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ORIGINAL ARTICLE
Year : 2019  |  Volume : 7  |  Issue : 2  |  Page : 93-99

Parents' knowledge, attitudes and practices on antibiotic use by children


Department of Pediatrics, College of Medicine, Najran University, Najran, Saudi Arabia

Correspondence Address:
Dr. Mohammed Saeed Zayed Al-Ayed
Department of Pediatrics, College of Medicine, Najran University, Najran
Saudi Arabia
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DOI: 10.4103/sjmms.sjmms_171_17

PMID: 31080389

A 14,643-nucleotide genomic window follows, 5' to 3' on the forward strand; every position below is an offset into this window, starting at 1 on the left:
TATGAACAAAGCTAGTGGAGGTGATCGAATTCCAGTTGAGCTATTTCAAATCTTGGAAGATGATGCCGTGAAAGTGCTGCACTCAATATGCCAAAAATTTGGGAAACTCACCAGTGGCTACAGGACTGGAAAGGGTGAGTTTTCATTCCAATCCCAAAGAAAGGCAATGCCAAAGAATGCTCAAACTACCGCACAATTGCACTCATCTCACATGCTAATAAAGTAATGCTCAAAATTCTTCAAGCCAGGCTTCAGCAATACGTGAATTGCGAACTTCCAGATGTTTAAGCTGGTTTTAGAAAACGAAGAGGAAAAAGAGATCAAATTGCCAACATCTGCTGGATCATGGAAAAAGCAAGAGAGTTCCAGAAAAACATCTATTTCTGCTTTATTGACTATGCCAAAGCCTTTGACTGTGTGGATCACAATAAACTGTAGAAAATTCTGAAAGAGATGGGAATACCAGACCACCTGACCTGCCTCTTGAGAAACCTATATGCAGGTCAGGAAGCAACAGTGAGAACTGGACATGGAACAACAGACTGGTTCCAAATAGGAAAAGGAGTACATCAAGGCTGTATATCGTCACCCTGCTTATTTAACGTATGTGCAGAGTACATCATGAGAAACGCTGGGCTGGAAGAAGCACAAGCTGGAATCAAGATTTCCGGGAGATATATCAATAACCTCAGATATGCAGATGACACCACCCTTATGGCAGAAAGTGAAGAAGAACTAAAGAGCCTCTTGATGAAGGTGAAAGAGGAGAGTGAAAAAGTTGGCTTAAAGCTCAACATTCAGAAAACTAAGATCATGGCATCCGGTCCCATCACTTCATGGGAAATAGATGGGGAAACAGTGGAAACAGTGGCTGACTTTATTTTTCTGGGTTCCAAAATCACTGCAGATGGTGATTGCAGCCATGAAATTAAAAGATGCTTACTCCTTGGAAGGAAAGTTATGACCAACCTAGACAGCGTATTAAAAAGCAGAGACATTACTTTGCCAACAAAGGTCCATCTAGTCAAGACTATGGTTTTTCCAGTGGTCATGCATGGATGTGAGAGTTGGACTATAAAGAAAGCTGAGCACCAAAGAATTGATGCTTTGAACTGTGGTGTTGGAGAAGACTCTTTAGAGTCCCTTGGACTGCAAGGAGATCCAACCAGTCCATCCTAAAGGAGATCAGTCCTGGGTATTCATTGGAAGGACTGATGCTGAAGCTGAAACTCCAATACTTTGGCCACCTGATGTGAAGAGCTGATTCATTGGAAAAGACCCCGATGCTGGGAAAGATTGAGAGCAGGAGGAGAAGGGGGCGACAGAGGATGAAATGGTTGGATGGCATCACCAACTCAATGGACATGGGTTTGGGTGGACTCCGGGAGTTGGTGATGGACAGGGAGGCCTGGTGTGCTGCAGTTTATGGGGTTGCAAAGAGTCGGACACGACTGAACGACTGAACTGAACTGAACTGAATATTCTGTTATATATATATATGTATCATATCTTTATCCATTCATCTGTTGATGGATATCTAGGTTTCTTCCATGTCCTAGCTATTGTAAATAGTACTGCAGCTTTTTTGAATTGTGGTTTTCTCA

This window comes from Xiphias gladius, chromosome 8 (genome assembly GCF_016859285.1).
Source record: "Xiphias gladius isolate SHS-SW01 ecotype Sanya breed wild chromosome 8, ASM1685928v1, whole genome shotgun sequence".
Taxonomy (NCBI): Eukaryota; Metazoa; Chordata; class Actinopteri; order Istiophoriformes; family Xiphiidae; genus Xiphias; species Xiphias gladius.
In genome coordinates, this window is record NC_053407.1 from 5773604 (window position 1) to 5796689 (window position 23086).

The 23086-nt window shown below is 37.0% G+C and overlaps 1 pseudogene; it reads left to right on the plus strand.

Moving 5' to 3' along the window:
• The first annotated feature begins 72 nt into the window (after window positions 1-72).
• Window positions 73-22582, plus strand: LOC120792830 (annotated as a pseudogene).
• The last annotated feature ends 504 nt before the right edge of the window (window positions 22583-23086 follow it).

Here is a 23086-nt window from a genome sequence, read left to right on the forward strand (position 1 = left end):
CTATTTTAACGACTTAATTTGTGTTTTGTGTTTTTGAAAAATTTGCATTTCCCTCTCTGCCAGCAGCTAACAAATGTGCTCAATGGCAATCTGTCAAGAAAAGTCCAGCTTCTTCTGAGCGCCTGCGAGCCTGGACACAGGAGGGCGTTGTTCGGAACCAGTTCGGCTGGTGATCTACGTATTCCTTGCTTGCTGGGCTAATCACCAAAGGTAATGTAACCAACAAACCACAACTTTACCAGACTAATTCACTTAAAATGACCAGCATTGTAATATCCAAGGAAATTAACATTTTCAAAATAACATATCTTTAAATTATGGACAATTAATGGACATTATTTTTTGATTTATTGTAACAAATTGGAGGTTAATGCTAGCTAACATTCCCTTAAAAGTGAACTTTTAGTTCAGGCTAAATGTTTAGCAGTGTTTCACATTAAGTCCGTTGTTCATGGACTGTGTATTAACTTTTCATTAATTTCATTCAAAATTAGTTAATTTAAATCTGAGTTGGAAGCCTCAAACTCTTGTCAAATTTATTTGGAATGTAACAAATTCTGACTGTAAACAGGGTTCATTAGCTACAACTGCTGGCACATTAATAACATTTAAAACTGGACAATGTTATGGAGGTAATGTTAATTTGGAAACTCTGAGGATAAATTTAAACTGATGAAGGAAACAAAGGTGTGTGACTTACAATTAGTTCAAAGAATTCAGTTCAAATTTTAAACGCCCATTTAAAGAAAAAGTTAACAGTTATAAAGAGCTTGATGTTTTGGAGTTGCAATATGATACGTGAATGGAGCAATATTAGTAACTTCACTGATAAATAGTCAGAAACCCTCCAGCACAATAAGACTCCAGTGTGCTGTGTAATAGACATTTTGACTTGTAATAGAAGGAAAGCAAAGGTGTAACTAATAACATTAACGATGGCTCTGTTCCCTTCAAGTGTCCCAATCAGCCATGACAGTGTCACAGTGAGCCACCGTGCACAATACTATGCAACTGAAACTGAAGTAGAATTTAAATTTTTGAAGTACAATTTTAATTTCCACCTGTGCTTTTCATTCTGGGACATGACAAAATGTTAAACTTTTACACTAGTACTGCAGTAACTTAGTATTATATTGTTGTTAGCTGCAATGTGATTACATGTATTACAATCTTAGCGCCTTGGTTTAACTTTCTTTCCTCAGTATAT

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Background and Objective: Deficient knowledge on antibiotics causes misuse. This study aimed to investigate parents' knowledge, attitudes and practices on antibiotic use by children in various cities of Saudi Arabia. Methods: This cross-sectional study was carried out using a previously validated questionnaire. The questionnaire was translated into Arabic and hosted on Google Forms. Parents of children aged ≤14 years, whose contact details were available with the author, were contacted and requested to participate in the study. For those who agreed to participate, the Google Forms link was shared through WhatsApp between July and August 2016. The respondents were also encouraged to share the link with contacts who had children aged ≤14 years. Descriptive and inferential statistical analyses were performed. Results: In total, 544 parents responded from various cities of Saudi Arabia. Of these, about 75% were males (mean age = 49.9 years) and the majority (~68%) had a university degree and above. In the 6 months preceding the study, 431 respondents had taken their children to physicians. Of these, only 7.2% reported not being prescribed any antibiotics, whereas 66.8% were prescribed an oral antibiotic one or two times and 26% were more than three times. In terms of prescription, 373 respondents (68.6%) purchased antibiotics without a prescription, whereas 171 (31.4%) purchased it only after obtaining a prescription. However, only seven (1.3%) followed instructions regarding antibiotic usage, whereas 50% did not receive any advice from their doctor regarding use. All demographic characteristics, except gender and residence, were found to have significant effect on parents' knowledge on antibiotic use (P < 0.05). Conclusion: This study found that in various cities of Saudi Arabia, parents' knowledge, attitudes and practices on antibiotics for their children are poor. These findings highlight the need for parental education programs regarding antibiotic use and for implementing more stringent regulations on antibiotic prescription.


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